Optical Coatings 8. Image Evaluation 9. Diamond Turning To that end, the subject of beam expanders was modified, and achromats have been covered in more detail. In a chapter on Special Optical Surfaces and Components, the ball lens, gradient optics, and three-mirror configurations have been added. In Wave Aberrations, besides the concept, comparison of spherical aberration with the Seidel coefficient is discussed. The chapter Thermal Effects deals with methods of designing athermats, lenses that compensate for the undesired results caused by temperature excursions.
The chapter Design Example is an application-based summary of the subjects covered in the earlier chapters of the book. Because diamond turning is especially suitable for producing aspheres and diffractive infrared elements, a chapter has been added to describe this manufacturing method. To follow the style of the first edition, the added material contains practical approaches with approximations and many numerical examples. I also thank my friend and colleague Robert E.
Fischer for reviewing this second edition. His suggestions have been most valuable. Max J.
It is written for systems engineers whose expertise is outside the field of optics. The material presented can be applied directly to the initial optical system layout phase to evaluate trade-offs of various configurations. It will also be very helpful in conveying requirements and expectations to an experienced lens designer. Over the past decades, much emphasis has been placed on the use of computers in lens design. Powerful programs developed for the lens designer have made it possible to explore new and different approaches for fording better solutions to optical design challenges.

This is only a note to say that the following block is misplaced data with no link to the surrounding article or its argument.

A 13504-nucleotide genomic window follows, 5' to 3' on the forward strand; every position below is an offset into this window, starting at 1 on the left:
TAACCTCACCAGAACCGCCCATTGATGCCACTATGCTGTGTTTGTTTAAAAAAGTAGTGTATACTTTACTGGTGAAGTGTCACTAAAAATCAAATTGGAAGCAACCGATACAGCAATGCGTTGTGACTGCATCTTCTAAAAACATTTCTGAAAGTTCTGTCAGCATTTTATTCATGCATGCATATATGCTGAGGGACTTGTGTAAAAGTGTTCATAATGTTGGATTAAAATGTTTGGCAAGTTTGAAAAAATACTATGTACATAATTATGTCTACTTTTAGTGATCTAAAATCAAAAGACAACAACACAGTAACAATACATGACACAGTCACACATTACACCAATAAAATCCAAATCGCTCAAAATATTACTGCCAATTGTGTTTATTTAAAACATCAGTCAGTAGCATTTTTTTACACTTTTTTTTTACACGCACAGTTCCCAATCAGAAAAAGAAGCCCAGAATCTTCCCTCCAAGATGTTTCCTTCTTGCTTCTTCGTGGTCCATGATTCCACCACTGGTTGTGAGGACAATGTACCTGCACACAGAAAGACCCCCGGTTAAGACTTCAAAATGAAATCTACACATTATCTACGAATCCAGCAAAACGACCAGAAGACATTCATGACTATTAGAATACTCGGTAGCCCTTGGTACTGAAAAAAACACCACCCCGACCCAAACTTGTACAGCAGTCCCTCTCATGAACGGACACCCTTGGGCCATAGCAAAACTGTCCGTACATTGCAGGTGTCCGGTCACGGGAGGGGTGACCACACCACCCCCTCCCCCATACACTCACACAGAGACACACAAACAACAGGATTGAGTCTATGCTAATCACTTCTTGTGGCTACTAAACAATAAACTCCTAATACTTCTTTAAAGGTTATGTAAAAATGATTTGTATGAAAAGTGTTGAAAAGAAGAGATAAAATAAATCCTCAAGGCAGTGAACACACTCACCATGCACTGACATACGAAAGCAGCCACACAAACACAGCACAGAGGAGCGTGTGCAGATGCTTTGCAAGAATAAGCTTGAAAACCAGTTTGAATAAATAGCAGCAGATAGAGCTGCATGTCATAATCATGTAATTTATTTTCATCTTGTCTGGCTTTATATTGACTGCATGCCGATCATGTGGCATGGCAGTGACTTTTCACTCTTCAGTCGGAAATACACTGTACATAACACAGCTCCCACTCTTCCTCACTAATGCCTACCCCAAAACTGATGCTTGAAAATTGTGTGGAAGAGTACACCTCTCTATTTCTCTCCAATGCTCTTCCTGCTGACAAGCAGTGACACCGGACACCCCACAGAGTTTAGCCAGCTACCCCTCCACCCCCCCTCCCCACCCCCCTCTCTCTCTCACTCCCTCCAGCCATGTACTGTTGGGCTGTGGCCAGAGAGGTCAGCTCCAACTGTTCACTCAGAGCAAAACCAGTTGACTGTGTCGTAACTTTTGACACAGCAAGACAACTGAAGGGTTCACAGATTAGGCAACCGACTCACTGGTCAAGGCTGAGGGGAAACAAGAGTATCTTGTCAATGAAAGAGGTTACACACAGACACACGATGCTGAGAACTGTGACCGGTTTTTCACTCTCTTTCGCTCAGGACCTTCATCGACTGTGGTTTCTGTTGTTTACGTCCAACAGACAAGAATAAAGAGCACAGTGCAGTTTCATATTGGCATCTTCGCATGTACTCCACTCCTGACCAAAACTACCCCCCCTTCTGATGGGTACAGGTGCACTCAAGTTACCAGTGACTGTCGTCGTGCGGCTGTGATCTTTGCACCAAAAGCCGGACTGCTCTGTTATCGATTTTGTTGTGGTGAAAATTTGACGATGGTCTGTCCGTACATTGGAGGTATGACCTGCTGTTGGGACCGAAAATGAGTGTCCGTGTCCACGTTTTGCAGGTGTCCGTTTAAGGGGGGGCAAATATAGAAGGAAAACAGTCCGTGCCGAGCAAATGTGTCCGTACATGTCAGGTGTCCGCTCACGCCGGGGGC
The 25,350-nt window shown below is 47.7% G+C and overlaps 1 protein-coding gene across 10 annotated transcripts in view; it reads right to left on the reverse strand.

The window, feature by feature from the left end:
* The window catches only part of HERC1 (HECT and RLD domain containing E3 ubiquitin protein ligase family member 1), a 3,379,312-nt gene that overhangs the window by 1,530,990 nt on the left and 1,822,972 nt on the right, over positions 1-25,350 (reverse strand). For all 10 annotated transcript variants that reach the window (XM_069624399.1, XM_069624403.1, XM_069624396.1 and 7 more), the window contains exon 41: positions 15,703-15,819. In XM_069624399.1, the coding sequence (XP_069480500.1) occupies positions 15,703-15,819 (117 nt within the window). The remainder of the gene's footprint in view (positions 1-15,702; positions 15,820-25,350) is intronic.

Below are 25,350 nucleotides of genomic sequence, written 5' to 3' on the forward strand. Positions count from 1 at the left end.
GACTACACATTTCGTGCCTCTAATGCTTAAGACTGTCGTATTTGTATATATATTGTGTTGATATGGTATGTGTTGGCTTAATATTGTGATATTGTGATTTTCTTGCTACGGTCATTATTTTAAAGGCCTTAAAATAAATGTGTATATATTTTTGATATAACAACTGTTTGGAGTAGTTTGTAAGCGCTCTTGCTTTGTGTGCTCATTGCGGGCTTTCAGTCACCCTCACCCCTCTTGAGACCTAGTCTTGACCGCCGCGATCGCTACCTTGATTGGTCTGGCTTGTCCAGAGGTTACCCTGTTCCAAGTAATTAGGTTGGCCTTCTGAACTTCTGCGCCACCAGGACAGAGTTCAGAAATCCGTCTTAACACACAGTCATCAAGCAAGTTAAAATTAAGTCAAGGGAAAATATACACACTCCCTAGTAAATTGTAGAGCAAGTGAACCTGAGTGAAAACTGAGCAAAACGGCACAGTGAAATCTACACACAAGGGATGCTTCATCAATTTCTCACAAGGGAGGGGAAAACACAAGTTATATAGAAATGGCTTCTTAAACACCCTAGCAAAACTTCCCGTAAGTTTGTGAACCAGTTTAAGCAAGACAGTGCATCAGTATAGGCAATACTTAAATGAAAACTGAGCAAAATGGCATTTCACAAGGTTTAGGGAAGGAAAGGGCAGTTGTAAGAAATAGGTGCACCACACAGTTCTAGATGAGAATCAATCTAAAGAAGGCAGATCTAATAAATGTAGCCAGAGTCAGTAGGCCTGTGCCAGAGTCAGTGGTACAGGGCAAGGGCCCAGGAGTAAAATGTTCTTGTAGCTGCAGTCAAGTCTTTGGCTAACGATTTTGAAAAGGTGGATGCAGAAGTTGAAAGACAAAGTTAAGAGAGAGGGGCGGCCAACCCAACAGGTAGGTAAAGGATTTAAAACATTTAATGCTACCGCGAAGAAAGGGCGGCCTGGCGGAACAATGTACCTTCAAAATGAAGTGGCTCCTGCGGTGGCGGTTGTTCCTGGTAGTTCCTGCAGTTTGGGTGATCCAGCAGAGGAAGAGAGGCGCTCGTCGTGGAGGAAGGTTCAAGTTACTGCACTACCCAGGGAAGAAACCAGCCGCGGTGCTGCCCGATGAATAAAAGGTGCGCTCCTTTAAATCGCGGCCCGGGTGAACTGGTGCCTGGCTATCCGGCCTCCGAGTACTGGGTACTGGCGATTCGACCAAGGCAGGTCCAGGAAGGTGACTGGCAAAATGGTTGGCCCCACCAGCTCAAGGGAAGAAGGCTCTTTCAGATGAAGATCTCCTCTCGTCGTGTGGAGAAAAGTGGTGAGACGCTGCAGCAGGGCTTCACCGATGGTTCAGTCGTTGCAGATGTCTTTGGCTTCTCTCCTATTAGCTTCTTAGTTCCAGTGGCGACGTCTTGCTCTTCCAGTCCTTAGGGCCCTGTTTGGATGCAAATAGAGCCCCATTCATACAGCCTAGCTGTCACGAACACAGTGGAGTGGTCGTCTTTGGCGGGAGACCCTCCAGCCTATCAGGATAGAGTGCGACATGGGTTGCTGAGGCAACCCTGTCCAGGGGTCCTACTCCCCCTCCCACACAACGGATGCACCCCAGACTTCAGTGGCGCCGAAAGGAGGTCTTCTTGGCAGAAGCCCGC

Unfortunately, the process of using computers to perform the required calculations is often referred to as automatic lens design.
But to obtain a sensible optical system, one that is practical to manufacture and meets cost-related and other special demands, the starting configuration must have a chance to meet those demands. Therefore, it is important to start in the right neighborhood. To identify this neighborhood—a promising starting point—is one of the goals of this tutorial text. Designing lenses for the infrared region is in some ways easier than working in the visible spectrum, since the wavelengths are longer, the index of refraction of most lens materials is higher, and their relative dispersion is lower.
This generally results in smaller primary aberrations. Third-order aberration calculations are often sufficient to predict meaningful performance expectations even if the system is simplified to a set of thin lenses. The fact that the diffraction limit is 10 to 20 times larger in the infrared than in the visible region adds to the usefulness of applying thirdorder aberration theory.
Most of the materials used for infrared lenses and mirrors lend themselves to singlepoint diamond turning. For that reason, aspheric and diffractive surfaces are routinely employed since they are no more difficult to generate by this method than spherical surfaces and offer to the correction of aberrations.
Aspheric and diffractive surfaces are discussed in detail and are also treated in several numerical examples.